Re: Nested iterators in Compile

*To*: mathgroup at smc.vnet.net*Subject*: [mg55019] Re: Nested iterators in Compile*From*: "Carl K. Woll" <carlw at u.washington.edu>*Date*: Thu, 10 Mar 2005 05:24:18 -0500 (EST)*Organization*: University of Washington*References*: <d0mo9g$75h$1@smc.vnet.net>*Sender*: owner-wri-mathgroup at wolfram.com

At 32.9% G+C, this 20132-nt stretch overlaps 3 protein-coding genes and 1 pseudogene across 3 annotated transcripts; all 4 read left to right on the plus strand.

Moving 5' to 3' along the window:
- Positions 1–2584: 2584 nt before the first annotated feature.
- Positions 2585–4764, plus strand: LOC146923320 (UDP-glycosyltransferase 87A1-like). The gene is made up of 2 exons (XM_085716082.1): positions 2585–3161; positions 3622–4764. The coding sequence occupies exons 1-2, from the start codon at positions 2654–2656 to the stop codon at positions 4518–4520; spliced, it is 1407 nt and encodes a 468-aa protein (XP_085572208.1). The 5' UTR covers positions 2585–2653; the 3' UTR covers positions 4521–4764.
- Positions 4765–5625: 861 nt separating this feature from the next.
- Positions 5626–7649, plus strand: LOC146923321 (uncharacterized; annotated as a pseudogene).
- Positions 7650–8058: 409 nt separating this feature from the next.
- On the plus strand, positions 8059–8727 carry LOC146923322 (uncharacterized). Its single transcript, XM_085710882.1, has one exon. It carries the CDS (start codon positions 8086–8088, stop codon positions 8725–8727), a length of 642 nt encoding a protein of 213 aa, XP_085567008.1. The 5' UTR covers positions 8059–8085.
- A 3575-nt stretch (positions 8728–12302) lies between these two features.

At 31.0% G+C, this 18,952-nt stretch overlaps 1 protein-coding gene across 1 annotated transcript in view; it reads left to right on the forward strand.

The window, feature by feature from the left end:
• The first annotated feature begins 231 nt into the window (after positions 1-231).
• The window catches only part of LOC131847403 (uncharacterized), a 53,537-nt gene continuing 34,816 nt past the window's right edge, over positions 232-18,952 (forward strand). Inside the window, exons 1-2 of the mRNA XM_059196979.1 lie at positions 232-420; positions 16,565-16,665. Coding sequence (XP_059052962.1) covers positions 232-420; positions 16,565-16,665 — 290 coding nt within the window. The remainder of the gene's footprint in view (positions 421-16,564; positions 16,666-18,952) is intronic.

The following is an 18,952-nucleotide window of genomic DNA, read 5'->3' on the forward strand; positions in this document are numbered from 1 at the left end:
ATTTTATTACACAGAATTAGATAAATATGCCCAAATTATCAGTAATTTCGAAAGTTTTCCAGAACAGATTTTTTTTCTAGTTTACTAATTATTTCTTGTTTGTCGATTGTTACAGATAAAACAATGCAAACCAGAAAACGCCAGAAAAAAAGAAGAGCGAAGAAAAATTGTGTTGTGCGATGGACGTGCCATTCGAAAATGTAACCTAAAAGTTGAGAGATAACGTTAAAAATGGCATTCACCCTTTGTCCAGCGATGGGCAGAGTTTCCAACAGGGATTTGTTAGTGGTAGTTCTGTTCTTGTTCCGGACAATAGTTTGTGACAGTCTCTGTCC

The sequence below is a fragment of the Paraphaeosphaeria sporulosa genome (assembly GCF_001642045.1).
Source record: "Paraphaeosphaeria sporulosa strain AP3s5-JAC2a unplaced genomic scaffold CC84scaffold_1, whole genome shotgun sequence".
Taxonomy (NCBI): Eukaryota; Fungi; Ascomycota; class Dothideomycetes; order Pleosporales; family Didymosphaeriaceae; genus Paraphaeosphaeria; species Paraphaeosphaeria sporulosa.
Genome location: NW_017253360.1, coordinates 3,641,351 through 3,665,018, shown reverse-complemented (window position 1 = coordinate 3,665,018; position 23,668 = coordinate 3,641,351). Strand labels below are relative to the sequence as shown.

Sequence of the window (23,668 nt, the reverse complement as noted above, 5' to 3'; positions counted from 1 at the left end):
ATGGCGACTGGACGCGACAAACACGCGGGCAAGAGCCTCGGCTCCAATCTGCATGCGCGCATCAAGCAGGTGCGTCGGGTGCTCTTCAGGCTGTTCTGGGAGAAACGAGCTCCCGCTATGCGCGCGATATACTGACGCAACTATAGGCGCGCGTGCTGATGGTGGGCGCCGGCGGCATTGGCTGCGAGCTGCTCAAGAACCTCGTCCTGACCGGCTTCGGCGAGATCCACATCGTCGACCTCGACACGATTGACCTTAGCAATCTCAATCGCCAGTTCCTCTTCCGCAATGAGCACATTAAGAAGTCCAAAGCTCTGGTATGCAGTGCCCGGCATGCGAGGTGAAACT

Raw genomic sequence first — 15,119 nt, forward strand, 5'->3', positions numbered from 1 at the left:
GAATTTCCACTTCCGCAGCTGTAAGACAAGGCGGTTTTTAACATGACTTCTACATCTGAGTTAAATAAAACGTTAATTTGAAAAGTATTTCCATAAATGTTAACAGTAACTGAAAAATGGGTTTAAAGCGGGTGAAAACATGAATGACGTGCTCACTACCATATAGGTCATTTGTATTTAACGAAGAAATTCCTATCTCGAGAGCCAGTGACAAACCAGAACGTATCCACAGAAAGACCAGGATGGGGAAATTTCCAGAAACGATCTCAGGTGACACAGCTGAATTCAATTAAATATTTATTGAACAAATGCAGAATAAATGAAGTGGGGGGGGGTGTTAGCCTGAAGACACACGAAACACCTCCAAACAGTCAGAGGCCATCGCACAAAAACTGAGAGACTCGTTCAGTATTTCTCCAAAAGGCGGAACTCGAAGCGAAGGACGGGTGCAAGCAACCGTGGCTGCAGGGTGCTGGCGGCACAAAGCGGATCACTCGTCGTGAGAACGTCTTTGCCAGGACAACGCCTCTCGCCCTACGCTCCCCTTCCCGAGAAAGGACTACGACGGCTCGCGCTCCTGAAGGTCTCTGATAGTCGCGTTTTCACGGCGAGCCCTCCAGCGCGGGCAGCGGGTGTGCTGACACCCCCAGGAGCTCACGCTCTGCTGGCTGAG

Maxim, A workaround that shouldn't affect performance is to write out the nested Do loops explicitly: Compile[{n}, Module[{s = 0}, Do[ Do[s += j, {j, i}], {i, n} ]; s ]][10] The above returned 220 without problems. Carl Woll "Maxim" <ab_def at prontomail.com> wrote in message news:d0mo9g$75h$1 at smc.vnet.net... > The fact that iterators work differently when used in Compile seems to > lead to a serious limitation: > > In[1]:= > Compile[{n}, > Module[{s = 0}, > Do[s += j, {i, n}, {j, i}]; > s > ]][10] > > CompiledFunction::cfse: Compiled expression i should be a machine-size > real number. > > CompiledFunction::cfex: External evaluation error at instruction 4; > proceeding with uncompiled evaluation. > > Out[1]= > 220 > > The iterator {j, i} is evaluated before any value is assigned to i, and > the evaluation of the compiled code fails (and if we add the > initialization i=0 before Do, we'll only get an empty loop as the result, > unlike the uncompiled version). So we have to resort to some workarounds > such as changing the inner iterator to {j, n} and adding If[j>i, > Continue[]] to the loop body, which of course decreases the performance. > > Maxim Rytin > m.r at inbox.ru >